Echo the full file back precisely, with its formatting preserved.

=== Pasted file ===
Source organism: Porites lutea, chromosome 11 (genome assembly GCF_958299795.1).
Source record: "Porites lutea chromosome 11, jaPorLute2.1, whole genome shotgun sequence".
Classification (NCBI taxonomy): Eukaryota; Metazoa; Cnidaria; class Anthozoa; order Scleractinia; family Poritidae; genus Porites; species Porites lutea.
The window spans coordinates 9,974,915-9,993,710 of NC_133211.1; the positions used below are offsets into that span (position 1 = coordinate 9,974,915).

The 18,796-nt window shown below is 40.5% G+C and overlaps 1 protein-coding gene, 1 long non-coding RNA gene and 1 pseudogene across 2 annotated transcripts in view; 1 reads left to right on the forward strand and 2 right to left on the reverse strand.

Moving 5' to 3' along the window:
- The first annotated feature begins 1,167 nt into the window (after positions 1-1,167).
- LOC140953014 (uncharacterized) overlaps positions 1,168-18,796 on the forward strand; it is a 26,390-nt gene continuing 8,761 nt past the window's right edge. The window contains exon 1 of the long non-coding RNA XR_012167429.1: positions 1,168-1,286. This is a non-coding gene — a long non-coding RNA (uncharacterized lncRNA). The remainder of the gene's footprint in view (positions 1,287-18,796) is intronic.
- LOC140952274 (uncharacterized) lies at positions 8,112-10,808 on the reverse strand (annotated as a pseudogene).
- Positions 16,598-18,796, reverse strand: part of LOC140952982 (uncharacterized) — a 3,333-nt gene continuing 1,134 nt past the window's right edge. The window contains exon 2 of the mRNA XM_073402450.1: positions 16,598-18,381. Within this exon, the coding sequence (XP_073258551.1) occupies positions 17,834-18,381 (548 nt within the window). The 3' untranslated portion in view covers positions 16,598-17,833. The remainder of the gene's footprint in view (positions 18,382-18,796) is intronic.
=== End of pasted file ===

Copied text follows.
Source organism: Porites lutea, chromosome 11 (genome assembly GCF_958299795.1).
Source record: "Porites lutea chromosome 11, jaPorLute2.1, whole genome shotgun sequence".
Classification (NCBI taxonomy): Eukaryota; Metazoa; Cnidaria; class Anthozoa; order Scleractinia; family Poritidae; genus Porites; species Porites lutea.
The window spans coordinates 9,974,915-9,993,710 of NC_133211.1; the positions used below are offsets into that span (position 1 = coordinate 9,974,915).

The 18,796-nt window shown below is 40.5% G+C and overlaps 1 protein-coding gene, 1 long non-coding RNA gene and 1 pseudogene across 2 annotated transcripts in view; 1 reads left to right on the forward strand and 2 right to left on the reverse strand.

Moving 5' to 3' along the window:
- The first annotated feature begins 1,167 nt into the window (after positions 1-1,167).
- LOC140953014 (uncharacterized) overlaps positions 1,168-18,796 on the forward strand; it is a 26,390-nt gene continuing 8,761 nt past the window's right edge. The window contains exon 1 of the long non-coding RNA XR_012167429.1: positions 1,168-1,286. This is a non-coding gene — a long non-coding RNA (uncharacterized lncRNA). The remainder of the gene's footprint in view (positions 1,287-18,796) is intronic.
- LOC140952274 (uncharacterized) lies at positions 8,112-10,808 on the reverse strand (annotated as a pseudogene).
- Positions 16,598-18,796, reverse strand: part of LOC140952982 (uncharacterized) — a 3,333-nt gene continuing 1,134 nt past the window's right edge. The window contains exon 2 of the mRNA XM_073402450.1: positions 16,598-18,381. Within this exon, the coding sequence (XP_073258551.1) occupies positions 17,834-18,381 (548 nt within the window). The 3' untranslated portion in view covers positions 16,598-17,833. The remainder of the gene's footprint in view (positions 18,382-18,796) is intronic.